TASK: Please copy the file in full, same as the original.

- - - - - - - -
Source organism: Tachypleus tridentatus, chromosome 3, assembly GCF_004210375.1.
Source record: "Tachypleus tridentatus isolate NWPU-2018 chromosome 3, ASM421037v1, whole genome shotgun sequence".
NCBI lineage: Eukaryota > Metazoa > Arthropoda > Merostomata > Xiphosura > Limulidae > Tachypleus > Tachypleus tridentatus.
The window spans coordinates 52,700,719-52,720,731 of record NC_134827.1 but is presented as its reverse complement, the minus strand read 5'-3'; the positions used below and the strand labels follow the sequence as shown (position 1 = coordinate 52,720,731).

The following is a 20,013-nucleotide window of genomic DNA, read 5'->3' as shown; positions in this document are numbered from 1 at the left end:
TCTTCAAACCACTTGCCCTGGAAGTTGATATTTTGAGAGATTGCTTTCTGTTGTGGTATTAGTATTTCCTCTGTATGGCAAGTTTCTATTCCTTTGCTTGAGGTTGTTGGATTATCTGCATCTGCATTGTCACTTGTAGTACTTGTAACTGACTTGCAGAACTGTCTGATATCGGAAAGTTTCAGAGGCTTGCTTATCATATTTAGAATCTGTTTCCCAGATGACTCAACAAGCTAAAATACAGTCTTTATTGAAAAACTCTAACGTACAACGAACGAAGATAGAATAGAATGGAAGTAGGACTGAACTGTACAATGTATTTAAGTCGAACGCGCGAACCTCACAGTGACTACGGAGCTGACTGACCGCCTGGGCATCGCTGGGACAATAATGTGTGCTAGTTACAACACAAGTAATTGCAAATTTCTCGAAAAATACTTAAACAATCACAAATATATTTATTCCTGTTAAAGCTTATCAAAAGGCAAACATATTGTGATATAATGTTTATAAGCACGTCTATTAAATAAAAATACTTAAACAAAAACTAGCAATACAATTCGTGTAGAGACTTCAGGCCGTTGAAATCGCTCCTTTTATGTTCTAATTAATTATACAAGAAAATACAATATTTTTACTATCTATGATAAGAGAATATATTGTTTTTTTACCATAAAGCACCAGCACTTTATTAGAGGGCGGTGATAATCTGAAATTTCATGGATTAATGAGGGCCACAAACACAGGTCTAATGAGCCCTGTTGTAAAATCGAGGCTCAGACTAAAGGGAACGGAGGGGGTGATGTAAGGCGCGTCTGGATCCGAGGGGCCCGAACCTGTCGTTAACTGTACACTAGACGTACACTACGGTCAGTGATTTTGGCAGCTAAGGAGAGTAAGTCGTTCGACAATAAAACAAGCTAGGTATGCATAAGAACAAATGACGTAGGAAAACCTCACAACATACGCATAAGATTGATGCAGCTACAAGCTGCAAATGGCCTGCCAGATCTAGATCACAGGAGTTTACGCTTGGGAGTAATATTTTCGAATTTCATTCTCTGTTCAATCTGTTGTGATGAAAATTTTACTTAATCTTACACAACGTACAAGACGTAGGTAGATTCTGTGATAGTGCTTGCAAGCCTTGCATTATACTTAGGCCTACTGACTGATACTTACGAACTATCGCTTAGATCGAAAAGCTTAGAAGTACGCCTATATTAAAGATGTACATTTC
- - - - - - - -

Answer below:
Source organism: Tachypleus tridentatus, chromosome 3, assembly GCF_004210375.1.
Source record: "Tachypleus tridentatus isolate NWPU-2018 chromosome 3, ASM421037v1, whole genome shotgun sequence".
NCBI lineage: Eukaryota > Metazoa > Arthropoda > Merostomata > Xiphosura > Limulidae > Tachypleus > Tachypleus tridentatus.
The window spans coordinates 52,700,719-52,720,731 of record NC_134827.1 but is presented as its reverse complement, the minus strand read 5'-3'; the positions used below and the strand labels follow the sequence as shown (position 1 = coordinate 52,720,731).

The following is a 20,013-nucleotide window of genomic DNA, read 5'->3' as shown; positions in this document are numbered from 1 at the left end:
TCTTCAAACCACTTGCCCTGGAAGTTGATATTTTGAGAGATTGCTTTCTGTTGTGGTATTAGTATTTCCTCTGTATGGCAAGTTTCTATTCCTTTGCTTGAGGTTGTTGGATTATCTGCATCTGCATTGTCACTTGTAGTACTTGTAACTGACTTGCAGAACTGTCTGATATCGGAAAGTTTCAGAGGCTTGCTTATCATATTTAGAATCTGTTTCCCAGATGACTCAACAAGCTAAAATACAGTCTTTATTGAAAAACTCTAACGTACAACGAACGAAGATAGAATAGAATGGAAGTAGGACTGAACTGTACAATGTATTTAAGTCGAACGCGCGAACCTCACAGTGACTACGGAGCTGACTGACCGCCTGGGCATCGCTGGGACAATAATGTGTGCTAGTTACAACACAAGTAATTGCAAATTTCTCGAAAAATACTTAAACAATCACAAATATATTTATTCCTGTTAAAGCTTATCAAAAGGCAAACATATTGTGATATAATGTTTATAAGCACGTCTATTAAATAAAAATACTTAAACAAAAACTAGCAATACAATTCGTGTAGAGACTTCAGGCCGTTGAAATCGCTCCTTTTATGTTCTAATTAATTATACAAGAAAATACAATATTTTTACTATCTATGATAAGAGAATATATTGTTTTTTTACCATAAAGCACCAGCACTTTATTAGAGGGCGGTGATAATCTGAAATTTCATGGATTAATGAGGGCCACAAACACAGGTCTAATGAGCCCTGTTGTAAAATCGAGGCTCAGACTAAAGGGAACGGAGGGGGTGATGTAAGGCGCGTCTGGATCCGAGGGGCCCGAACCTGTCGTTAACTGTACACTAGACGTACACTACGGTCAGTGATTTTGGCAGCTAAGGAGAGTAAGTCGTTCGACAATAAAACAAGCTAGGTATGCATAAGAACAAATGACGTAGGAAAACCTCACAACATACGCATAAGATTGATGCAGCTACAAGCTGCAAATGGCCTGCCAGATCTAGATCACAGGAGTTTACGCTTGGGAGTAATATTTTCGAATTTCATTCTCTGTTCAATCTGTTGTGATGAAAATTTTACTTAATCTTACACAACGTACAAGACGTAGGTAGATTCTGTGATAGTGCTTGCAAGCCTTGCATTATACTTAGGCCTACTGACTGATACTTACGAACTATCGCTTAGATCGAAAAGCTTAGAAGTACGCCTATATTAAAGATGTACATTTC